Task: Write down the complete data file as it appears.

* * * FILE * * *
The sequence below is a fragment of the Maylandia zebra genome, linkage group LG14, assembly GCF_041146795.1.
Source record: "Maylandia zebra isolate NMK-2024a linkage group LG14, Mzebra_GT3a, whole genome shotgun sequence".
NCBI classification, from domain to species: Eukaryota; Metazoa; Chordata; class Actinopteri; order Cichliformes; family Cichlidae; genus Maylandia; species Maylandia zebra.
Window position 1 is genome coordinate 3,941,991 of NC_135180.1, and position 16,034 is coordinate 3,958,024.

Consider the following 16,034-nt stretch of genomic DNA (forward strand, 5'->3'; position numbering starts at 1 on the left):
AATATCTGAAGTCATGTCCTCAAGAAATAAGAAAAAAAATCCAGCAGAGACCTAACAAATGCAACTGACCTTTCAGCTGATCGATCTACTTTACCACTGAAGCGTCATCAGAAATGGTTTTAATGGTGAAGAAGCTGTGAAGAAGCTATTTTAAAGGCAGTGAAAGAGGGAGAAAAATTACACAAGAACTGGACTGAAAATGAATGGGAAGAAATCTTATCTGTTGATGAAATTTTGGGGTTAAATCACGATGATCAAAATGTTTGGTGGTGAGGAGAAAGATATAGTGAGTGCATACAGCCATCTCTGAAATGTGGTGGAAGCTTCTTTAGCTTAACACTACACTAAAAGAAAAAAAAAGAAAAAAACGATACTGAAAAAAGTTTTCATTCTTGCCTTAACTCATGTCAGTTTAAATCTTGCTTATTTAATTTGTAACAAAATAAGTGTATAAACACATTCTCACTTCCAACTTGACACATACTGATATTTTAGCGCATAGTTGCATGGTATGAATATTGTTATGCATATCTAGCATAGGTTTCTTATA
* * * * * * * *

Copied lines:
The sequence below is a fragment of the Maylandia zebra genome, linkage group LG14, assembly GCF_041146795.1.
Source record: "Maylandia zebra isolate NMK-2024a linkage group LG14, Mzebra_GT3a, whole genome shotgun sequence".
NCBI classification, from domain to species: Eukaryota; Metazoa; Chordata; class Actinopteri; order Cichliformes; family Cichlidae; genus Maylandia; species Maylandia zebra.
Window position 1 is genome coordinate 3,941,991 of NC_135180.1, and position 16,034 is coordinate 3,958,024.

Consider the following 16,034-nt stretch of genomic DNA (forward strand, 5'->3'; position numbering starts at 1 on the left):
AATATCTGAAGTCATGTCCTCAAGAAATAAGAAAAAAAATCCAGCAGAGACCTAACAAATGCAACTGACCTTTCAGCTGATCGATCTACTTTACCACTGAAGCGTCATCAGAAATGGTTTTAATGGTGAAGAAGCTGTGAAGAAGCTATTTTAAAGGCAGTGAAAGAGGGAGAAAAATTACACAAGAACTGGACTGAAAATGAATGGGAAGAAATCTTATCTGTTGATGAAATTTTGGGGTTAAATCACGATGATCAAAATGTTTGGTGGTGAGGAGAAAGATATAGTGAGTGCATACAGCCATCTCTGAAATGTGGTGGAAGCTTCTTTAGCTTAACACTACACTAAAAGAAAAAAAAAGAAAAAAACGATACTGAAAAAAGTTTTCATTCTTGCCTTAACTCATGTCAGTTTAAATCTTGCTTATTTAATTTGTAACAAAATAAGTGTATAAACACATTCTCACTTCCAACTTGACACATACTGATATTTTAGCGCATAGTTGCATGGTATGAATATTGTTATGCATATCTAGCATAGGTTTCTTATA